Researching the chips of the future



Credit: UPV

The chips of the future will include photonics and electronics; they will have a bandwidth, speed and processing and computing abilities that are currently unthinkable; they will make it possible to integrate many other components and their capabilities will increase exponentially compared to electronic chips. In all, they will be essential in many fields; they will bring us a little closer, for example, to quantic computing or to the autonomous car.

The key resides in programmable photonics, a technology in which the Polytechnic University of Valencia (UPV), through the Photonics Research Labs of the iTEAM institute and its spin-off iPronics, programmable photonics SL, is today an international benchmark. This much is confirmed by Nature, which in its latest iteration has published an article that analyses the present and future of this discipline – programmable photonics – signed, among others, by Photonics Research Labs researchers Daniel Pérez and José Capmany.

“Programmable photonics marks a before and an after in the field of telecommunications. It is a field with great potential and value, due to the complementarity it has with electronics. Our article includes all the progress that has been achieved heretofore around the world in this field, which is garnering increased levels of interest,” highlights José Capmany.

Democratising photonics

As part of this progress, special mention must go to the generic purpose programmable chips that the UPV research team is working on. These circuits are capable of providing numerous functionalities by using a single structure, in an analogous way to how microprocessors work in electronics. The article also includes the most recent landmarks in the development of chips for specific purposes – designed for a specific task – and mentions the research of European centres such as the University of Ghent and the Polytechnic University of Milan, or American centres such as the MIT, the University of Stanford and the University of Toronto.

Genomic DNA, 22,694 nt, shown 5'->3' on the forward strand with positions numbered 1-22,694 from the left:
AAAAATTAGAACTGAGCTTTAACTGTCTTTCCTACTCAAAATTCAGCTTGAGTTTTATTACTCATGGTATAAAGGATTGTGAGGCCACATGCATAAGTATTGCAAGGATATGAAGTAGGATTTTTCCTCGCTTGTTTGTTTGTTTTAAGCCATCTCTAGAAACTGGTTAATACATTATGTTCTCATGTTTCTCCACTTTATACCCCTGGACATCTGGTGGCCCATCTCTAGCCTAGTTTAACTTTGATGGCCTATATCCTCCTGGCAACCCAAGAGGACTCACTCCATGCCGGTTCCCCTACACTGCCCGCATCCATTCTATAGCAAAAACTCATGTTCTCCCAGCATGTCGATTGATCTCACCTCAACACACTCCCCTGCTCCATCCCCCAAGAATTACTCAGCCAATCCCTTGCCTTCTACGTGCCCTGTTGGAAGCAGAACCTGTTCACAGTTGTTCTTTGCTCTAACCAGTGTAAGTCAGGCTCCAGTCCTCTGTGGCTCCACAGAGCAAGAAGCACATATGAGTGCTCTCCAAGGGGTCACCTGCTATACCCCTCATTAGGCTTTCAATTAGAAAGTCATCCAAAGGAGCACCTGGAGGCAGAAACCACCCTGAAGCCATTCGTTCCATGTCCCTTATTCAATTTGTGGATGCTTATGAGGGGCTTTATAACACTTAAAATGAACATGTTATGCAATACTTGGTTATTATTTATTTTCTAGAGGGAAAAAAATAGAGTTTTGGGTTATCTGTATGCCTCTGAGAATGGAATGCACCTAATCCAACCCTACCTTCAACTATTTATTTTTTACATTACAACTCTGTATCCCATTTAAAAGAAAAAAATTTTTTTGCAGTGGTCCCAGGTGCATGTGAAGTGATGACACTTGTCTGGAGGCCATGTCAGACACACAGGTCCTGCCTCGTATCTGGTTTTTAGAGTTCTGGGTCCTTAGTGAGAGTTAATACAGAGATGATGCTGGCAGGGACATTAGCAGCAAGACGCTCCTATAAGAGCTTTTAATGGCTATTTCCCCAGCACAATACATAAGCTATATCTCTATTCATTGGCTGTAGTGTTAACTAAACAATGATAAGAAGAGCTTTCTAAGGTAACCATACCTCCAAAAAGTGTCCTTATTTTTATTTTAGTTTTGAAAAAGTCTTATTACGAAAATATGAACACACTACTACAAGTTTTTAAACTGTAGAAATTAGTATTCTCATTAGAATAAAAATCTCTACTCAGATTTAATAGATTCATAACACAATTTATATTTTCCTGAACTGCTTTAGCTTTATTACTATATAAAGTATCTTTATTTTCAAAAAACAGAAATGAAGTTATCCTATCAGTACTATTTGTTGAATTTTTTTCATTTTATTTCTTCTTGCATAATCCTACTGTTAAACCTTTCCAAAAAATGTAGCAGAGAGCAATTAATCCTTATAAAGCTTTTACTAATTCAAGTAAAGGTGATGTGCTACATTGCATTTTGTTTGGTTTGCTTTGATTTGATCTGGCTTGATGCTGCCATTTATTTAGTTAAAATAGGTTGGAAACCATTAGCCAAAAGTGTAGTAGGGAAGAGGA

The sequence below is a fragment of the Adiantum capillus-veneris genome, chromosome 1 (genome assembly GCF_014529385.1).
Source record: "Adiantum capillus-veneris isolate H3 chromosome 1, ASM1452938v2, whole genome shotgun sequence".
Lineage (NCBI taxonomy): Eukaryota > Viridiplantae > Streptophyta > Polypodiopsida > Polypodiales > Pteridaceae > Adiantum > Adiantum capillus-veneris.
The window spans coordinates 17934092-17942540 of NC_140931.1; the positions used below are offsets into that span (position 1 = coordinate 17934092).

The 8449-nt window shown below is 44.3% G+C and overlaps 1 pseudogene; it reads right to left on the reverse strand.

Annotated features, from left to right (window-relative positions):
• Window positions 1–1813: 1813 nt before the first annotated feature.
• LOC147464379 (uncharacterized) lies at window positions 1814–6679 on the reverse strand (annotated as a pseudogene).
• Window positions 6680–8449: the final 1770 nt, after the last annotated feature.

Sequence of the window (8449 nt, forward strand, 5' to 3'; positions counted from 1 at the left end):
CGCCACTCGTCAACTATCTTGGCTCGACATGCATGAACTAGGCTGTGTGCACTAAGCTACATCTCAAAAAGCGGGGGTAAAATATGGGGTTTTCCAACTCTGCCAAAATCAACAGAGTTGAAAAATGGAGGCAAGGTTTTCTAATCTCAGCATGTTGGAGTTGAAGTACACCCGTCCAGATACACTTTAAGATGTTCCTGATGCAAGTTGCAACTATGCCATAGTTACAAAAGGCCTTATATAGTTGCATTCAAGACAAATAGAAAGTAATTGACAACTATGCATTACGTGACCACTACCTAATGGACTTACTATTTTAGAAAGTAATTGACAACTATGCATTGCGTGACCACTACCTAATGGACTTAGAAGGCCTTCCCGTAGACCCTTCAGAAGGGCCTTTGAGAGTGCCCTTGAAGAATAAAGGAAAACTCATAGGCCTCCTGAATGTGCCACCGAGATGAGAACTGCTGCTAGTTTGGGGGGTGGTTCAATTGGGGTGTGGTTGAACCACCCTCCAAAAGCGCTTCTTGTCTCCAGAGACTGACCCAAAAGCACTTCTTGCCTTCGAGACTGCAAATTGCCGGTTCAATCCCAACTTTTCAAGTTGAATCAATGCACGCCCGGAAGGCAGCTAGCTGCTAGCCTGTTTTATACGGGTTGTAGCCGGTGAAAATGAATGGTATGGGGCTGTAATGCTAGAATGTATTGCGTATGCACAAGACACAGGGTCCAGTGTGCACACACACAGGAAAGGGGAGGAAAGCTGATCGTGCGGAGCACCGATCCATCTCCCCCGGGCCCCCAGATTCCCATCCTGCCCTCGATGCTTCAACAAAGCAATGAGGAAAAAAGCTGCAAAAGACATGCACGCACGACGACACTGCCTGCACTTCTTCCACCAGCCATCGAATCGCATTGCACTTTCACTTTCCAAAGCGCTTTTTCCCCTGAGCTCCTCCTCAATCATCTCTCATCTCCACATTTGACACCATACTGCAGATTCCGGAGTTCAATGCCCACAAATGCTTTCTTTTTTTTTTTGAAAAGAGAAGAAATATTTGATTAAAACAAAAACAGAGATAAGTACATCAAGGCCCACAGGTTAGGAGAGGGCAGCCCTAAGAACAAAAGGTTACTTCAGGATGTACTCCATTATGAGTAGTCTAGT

“From a fundamental point of view, the article describes and presents the technology of integrated photonics and the different levels required – photonic hardware, control electronics and software – to make the most of the potential of this type of systems,” adds Daniel Pérez.

For the UPV researchers, these technologies will make it possible to “democratise” photonics, which would entail a “true revolution” in the field of telecommunications.

“As well as for the autonomous car or quantic computing, integrated photonics will also help improve automated learning systems, 5G communications or the development of neuromorphic computing, with chips that will imitate the network of neurons of our brain and their connections. All these uses require great flexibility and the processing of large amounts of data at high speeds. And this is what programmable photonics offers, and it is what the article published in Nature addresses,” highlights Daniel Pérez.


Three in “Nature” and upcoming challenges

With this one, journal Nature has now published three articles on the work developed by researchers from the PRL-iTEAM of the UPV in the field of integrated photonics, an achievement that consolidates their international leadership in this field.

On the upcoming challenges, José Capmany and Daniel Pérez stress the need to provide the systems with scalability and integrate more and improved components in the chips. “Today, research is focused on scalability, both of hardware and software. And we predict that in two or three years, the amount of tunable units integrated in chips could double. This way, the level of capabilities, what we could do with these chips, will increase exponentially,” conclude the researchers of the PRL-iTEAM of the UPV.

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